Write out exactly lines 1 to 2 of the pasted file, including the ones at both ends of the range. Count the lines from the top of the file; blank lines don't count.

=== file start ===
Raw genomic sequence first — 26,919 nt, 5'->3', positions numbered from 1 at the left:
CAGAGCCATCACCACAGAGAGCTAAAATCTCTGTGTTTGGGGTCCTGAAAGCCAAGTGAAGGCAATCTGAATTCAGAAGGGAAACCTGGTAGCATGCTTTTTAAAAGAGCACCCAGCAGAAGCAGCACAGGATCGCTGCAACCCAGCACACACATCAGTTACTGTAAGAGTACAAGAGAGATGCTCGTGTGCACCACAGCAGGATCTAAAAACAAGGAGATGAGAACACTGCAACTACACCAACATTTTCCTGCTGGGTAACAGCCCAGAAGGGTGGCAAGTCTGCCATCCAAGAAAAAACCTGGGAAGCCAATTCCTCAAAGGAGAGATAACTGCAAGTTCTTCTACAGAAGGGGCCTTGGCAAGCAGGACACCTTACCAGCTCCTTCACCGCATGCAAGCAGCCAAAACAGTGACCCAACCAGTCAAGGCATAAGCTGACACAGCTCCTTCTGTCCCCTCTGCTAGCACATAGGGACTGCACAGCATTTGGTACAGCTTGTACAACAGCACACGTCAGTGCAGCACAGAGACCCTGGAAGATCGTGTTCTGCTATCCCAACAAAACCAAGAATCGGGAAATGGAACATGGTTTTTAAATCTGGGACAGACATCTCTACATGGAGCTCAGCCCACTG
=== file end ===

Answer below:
Raw genomic sequence first — 26,919 nt, 5'->3', positions numbered from 1 at the left:
CAGAGCCATCACCACAGAGAGCTAAAATCTCTGTGTTTGGGGTCCTGAAAGCCAAGTGAAGGCAATCTGAATTCAGAAGGGAAACCTGGTAGCATGCTTTTTAAAAGAGCACCCAGCAGAAGCAGCACAGGATCGCTGCAACCCAGCACACACATCAGTTACTGTAAGAGTACAAGAGAGATGCTCGTGTGCACCACAGCAGGATCTAAAAACAAGGAGATGAGAACACTGCAACTACACCAACATTTTCCTGCTGGGTAACAGCCCAGAAGGGTGGCAAGTCTGCCATCCAAGAAAAAACCTGGGAAGCCAATTCCTCAAAGGAGAGATAACTGCAAGTTCTTCTACAGAAGGGGCCTTGGCAAGCAGGACACCTTACCAGCTCCTTCACCGCATGCAAGCAGCCAAAACAGTGACCCAACCAGTCAAGGCATAAGCTGACACAGCTCCTTCTGTCCCCTCTGCTAGCACATAGGGACTGCACAGCATTTGGTACAGCTTGTACAACAGCACACGTCAGTGCAGCACAGAGACCCTGGAAGATCGTGTTCTGCTATCCCAACAAAACCAAGAATCGGGAAATGGAACATGGTTTTTAAATCTGGGACAGACATCTCTACATGGAGCTCAGCCCACTG